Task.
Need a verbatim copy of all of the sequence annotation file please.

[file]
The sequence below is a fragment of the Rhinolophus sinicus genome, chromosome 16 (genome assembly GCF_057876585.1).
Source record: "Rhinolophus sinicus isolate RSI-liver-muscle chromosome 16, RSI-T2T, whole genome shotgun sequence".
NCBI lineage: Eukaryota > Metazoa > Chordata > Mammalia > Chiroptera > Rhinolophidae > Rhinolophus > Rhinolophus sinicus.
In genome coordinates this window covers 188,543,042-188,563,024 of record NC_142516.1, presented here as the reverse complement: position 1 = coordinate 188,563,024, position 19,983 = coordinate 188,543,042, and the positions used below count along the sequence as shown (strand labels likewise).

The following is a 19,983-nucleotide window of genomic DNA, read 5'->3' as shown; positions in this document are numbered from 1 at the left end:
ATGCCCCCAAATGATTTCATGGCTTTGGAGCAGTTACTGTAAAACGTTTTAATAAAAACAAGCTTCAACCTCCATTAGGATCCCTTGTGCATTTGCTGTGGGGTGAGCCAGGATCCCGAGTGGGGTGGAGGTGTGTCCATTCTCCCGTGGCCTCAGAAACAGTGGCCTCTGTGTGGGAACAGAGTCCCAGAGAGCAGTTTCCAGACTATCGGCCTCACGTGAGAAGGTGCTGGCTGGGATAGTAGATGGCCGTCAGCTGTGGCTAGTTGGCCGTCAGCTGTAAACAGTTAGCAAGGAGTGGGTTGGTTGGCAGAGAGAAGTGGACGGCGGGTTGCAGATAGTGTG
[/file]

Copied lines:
The sequence below is a fragment of the Rhinolophus sinicus genome, chromosome 16 (genome assembly GCF_057876585.1).
Source record: "Rhinolophus sinicus isolate RSI-liver-muscle chromosome 16, RSI-T2T, whole genome shotgun sequence".
NCBI lineage: Eukaryota > Metazoa > Chordata > Mammalia > Chiroptera > Rhinolophidae > Rhinolophus > Rhinolophus sinicus.
In genome coordinates this window covers 188,543,042-188,563,024 of record NC_142516.1, presented here as the reverse complement: position 1 = coordinate 188,563,024, position 19,983 = coordinate 188,543,042, and the positions used below count along the sequence as shown (strand labels likewise).

The following is a 19,983-nucleotide window of genomic DNA, read 5'->3' as shown; positions in this document are numbered from 1 at the left end:
ATGCCCCCAAATGATTTCATGGCTTTGGAGCAGTTACTGTAAAACGTTTTAATAAAAACAAGCTTCAACCTCCATTAGGATCCCTTGTGCATTTGCTGTGGGGTGAGCCAGGATCCCGAGTGGGGTGGAGGTGTGTCCATTCTCCCGTGGCCTCAGAAACAGTGGCCTCTGTGTGGGAACAGAGTCCCAGAGAGCAGTTTCCAGACTATCGGCCTCACGTGAGAAGGTGCTGGCTGGGATAGTAGATGGCCGTCAGCTGTGGCTAGTTGGCCGTCAGCTGTAAACAGTTAGCAAGGAGTGGGTTGGTTGGCAGAGAGAAGTGGACGGCGGGTTGCAGATAGTGTG